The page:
Notice I used the word ‘responsibilities’. What responsibilities? Here is where the debate seems to lie. I only see Terry as responsible for being his team’s on-pitch leader and nothing more. Yet on the 24 hour-rolling news channels, vox-pops in the street, and internet message boards, the general consensus is that Terry cannot be seen as a guardian of the English game and the captaincy must be given to someone who can. Really now?? Should it? Ok, let’s play a little game. These fans have also proposed alternatives to John Terry as England captain. Let’s check their credentials:

Frank Lampard – Last year, he split from his fiancee, Elen Rives. This is in part due to Lampard’s own reported infidelities.

Ashley Cole – Despised by many England fans for perceived greed, and also in the press in 2007 for cheating on his wife.

Wayne Rooney – Many people’s favoured choice. Regarded by some (unfairly) for being a foul-mouthed chav. Was also a hot news topic in 2004 for…, well do you sense a pattern emerging here?

Steven Gerrard – Wonderful player, and has been a inspirational captain for his club. Also caught on camera assaulting a DJ in a nightclub for not playing a song he wanted to hear.

David Beckham – One of the most nonsensical suggestions, due to the fact that Beckham isn’t assured of a place in the England squad, let alone the starting eleven. And lest we forget that even Saint David has reputedly been unfaithful to his wife.

Well, a glowing shortlist, I think we can all agree. But the character of the aforementioned men is beside the point. High-profile sportsmen and women are often feted, pampered and lionised in their early twenties, some even earlier than that. It staggers me that people are surprised that their behavior differs from those who aren’t in such a privileged position. Why on earth should we apply higher standards to them then we do the average person on the street? Indeed, why should we even apply the same ones? In fact, their standing is alike to that of pop stars and actors, yet we don’t seem to apply the same moral codes to them. When Christian Bale unleashed that infamous rant of the set of Terminator:Salvation, he was criticised by many – me included – but I don’t remember many saying he should be fired, or any other kind of punitive measure.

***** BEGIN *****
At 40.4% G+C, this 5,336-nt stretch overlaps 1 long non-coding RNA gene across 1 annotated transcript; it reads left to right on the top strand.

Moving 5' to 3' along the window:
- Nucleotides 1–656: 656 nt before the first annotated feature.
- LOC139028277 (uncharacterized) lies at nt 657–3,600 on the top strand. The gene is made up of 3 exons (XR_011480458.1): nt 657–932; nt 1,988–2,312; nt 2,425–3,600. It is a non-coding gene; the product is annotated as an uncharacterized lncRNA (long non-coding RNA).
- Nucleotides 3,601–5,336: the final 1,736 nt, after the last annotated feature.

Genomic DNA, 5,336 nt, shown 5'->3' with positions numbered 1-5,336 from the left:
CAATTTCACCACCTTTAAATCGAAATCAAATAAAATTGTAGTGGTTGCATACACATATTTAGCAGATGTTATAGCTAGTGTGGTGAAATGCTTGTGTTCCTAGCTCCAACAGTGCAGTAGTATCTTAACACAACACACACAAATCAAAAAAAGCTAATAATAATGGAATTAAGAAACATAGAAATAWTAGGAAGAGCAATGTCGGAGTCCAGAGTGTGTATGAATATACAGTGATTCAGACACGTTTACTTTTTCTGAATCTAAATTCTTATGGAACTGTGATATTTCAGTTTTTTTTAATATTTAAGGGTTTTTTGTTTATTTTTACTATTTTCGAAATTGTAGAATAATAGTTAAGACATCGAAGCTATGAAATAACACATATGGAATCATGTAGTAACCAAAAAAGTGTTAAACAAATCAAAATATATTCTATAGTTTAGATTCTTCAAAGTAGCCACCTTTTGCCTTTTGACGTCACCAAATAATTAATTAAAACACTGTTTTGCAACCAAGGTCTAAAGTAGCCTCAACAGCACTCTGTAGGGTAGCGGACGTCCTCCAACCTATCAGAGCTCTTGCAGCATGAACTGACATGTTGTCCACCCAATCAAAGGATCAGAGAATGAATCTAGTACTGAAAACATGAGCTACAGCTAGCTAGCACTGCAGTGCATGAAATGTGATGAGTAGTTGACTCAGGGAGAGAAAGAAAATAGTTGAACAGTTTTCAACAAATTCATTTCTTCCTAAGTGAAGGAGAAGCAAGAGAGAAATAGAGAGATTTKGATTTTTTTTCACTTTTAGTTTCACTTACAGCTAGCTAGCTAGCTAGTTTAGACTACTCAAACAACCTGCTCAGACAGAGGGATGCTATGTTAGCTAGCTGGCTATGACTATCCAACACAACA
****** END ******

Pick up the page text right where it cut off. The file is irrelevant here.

The stupidity of the press has only been exacerbated by their opinion that Terry should still play for England, just not as captain. What absolute guff. If his team-mates have a problem with him as captain, how does that change because he no longer adorns the skipper’s armband? If they had a personal issue with Terry’s actions – which, reputedly they don’t – then surely his very presence in the team would cause awkwardness. This is due to the absurd British notion that equates the England captaincy to leading a troop out into battle. Well guess what? Soccer isn’t war. It’s just a game, yes our national game, but a game nonetheless. To those who also believe that Terry is a pathetic excuse for a man who should no longer be England captain, ask yourself this question, and think very carefully before you answer – If John Terry was to make a goal-saving tackle or score a goal that led to England winning the World Cup, or even reaching the final (not a scenario beyond the realms of probability) would you have a serious problem with that? The answer to this is underscored that in the midst of the judgements passed at no point has Terry’s competence as a soccer player been called into question, illustrated by his winning goal for Chelsea this past weekend.

This whole palaver comes down to one simple question – does having John Terry as England captain have a detrimental effect on the England team? If so, then Terry should relinquish the captain’s armband, otherwise this is a non-issue. Terry’s behavior has been reprehensible, and deserves whatever consequences this has for his marriage. But please people, stop the hand-wringing and pontification. To look to John Terry or any soccer player as a positive moral example makes as much as sense of looking to Michael Bay movies for the meaning of life.

Shane